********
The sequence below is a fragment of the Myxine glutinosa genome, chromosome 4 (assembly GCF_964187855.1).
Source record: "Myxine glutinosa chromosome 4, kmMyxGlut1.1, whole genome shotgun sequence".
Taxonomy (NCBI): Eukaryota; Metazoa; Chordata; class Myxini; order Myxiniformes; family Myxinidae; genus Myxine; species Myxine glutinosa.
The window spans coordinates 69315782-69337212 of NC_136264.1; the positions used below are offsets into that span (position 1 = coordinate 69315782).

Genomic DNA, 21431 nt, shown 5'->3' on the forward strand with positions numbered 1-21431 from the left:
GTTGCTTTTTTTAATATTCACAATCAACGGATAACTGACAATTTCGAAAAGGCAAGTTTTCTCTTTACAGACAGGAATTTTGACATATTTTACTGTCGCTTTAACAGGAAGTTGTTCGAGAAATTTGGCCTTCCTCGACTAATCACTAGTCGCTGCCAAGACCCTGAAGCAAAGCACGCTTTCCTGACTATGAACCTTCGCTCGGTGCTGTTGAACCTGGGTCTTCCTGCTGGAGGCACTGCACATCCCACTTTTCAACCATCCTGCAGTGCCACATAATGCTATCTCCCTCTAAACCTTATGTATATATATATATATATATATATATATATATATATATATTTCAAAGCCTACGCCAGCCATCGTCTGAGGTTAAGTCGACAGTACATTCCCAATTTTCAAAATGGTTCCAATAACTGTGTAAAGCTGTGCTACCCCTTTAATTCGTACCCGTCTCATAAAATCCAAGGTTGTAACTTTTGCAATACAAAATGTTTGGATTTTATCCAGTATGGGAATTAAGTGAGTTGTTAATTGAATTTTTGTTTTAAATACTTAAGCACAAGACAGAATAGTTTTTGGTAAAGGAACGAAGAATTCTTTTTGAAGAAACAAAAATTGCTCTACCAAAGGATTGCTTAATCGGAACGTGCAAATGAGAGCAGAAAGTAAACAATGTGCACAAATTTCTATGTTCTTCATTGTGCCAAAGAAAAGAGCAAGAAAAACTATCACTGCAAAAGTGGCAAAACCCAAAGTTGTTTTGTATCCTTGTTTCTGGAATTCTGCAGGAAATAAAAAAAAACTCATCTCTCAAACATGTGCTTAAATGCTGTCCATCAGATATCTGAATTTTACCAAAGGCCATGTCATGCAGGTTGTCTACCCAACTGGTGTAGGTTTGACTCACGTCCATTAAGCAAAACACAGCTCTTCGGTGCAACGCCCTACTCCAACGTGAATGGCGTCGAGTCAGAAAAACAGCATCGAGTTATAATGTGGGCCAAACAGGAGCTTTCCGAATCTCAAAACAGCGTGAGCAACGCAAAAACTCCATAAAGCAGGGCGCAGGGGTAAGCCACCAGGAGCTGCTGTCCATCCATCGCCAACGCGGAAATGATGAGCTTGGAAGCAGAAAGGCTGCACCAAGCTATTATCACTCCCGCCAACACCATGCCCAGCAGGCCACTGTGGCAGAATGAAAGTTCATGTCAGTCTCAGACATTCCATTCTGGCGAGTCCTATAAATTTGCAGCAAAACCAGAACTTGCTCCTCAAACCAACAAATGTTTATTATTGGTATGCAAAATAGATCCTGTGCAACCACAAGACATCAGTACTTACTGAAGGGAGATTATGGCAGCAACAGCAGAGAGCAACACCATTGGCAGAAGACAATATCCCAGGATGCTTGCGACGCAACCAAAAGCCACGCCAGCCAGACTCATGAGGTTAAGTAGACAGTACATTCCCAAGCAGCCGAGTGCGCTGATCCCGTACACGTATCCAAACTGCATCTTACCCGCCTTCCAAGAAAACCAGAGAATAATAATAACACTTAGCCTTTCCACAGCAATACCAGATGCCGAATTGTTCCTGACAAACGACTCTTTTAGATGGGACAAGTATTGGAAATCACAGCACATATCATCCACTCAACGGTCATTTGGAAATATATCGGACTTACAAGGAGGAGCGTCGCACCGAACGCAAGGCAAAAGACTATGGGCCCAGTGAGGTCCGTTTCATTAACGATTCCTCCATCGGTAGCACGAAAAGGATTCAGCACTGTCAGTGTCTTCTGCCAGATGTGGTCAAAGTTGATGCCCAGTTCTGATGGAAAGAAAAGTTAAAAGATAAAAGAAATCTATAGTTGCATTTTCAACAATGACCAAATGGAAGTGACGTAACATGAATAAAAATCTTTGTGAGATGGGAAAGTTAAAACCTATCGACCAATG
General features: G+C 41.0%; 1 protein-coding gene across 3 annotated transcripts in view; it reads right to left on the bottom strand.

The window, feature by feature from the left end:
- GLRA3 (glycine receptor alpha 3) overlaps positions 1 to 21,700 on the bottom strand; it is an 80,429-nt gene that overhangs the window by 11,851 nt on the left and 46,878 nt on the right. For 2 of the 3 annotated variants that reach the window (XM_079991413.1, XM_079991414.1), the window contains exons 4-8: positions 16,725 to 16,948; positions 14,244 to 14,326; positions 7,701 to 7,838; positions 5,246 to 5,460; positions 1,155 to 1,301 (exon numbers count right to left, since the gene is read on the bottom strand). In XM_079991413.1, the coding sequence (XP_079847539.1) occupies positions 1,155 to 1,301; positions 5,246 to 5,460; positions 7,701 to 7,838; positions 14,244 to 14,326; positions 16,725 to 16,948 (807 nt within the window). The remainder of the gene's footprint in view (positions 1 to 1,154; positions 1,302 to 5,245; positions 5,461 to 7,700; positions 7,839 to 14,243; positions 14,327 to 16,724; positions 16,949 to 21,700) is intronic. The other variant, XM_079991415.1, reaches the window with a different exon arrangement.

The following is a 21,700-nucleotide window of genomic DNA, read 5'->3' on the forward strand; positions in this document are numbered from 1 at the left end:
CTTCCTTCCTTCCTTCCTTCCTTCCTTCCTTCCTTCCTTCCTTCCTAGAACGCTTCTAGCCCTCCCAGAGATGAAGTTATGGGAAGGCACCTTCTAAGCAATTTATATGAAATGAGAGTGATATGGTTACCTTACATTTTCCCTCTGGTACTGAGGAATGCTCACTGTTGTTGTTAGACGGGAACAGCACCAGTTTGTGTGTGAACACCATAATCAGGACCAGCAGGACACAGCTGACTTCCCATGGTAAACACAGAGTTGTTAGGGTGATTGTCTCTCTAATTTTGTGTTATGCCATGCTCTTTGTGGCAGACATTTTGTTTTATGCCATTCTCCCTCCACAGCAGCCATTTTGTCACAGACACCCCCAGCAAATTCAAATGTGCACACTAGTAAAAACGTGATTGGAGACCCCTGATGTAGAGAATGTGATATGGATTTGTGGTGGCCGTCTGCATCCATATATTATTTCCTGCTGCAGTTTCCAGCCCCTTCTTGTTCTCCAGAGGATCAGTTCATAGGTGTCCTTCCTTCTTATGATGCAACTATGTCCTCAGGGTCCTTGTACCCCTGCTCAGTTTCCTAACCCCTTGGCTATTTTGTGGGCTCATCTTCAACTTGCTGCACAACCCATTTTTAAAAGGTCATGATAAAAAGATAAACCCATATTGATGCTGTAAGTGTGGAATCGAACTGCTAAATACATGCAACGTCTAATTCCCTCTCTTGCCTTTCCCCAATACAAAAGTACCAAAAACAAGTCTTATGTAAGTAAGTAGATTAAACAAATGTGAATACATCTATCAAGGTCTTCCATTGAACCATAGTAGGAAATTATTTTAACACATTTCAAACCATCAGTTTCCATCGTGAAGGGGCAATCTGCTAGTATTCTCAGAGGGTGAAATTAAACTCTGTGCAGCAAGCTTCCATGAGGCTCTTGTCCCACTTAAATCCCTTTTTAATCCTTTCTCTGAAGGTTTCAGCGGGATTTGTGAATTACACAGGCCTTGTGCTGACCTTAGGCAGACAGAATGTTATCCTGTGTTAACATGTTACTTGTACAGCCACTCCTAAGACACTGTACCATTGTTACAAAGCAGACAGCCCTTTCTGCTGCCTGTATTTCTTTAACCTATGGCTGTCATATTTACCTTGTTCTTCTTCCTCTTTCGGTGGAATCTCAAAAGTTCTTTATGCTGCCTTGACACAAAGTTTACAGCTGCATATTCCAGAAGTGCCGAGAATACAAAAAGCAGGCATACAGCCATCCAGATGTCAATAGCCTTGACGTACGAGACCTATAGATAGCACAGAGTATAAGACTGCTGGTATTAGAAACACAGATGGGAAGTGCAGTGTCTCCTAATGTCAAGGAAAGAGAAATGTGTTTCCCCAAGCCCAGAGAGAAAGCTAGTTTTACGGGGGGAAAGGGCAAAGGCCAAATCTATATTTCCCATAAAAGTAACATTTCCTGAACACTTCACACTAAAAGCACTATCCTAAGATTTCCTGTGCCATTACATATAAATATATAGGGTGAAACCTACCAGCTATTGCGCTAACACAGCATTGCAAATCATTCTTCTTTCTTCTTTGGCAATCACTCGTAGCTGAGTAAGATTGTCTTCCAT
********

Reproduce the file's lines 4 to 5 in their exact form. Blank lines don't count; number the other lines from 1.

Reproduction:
The window spans coordinates 69315782-69337212 of NC_136264.1; the positions used below are offsets into that span (position 1 = coordinate 69315782).

Genomic DNA, 21431 nt, shown 5'->3' on the forward strand with positions numbered 1-21431 from the left: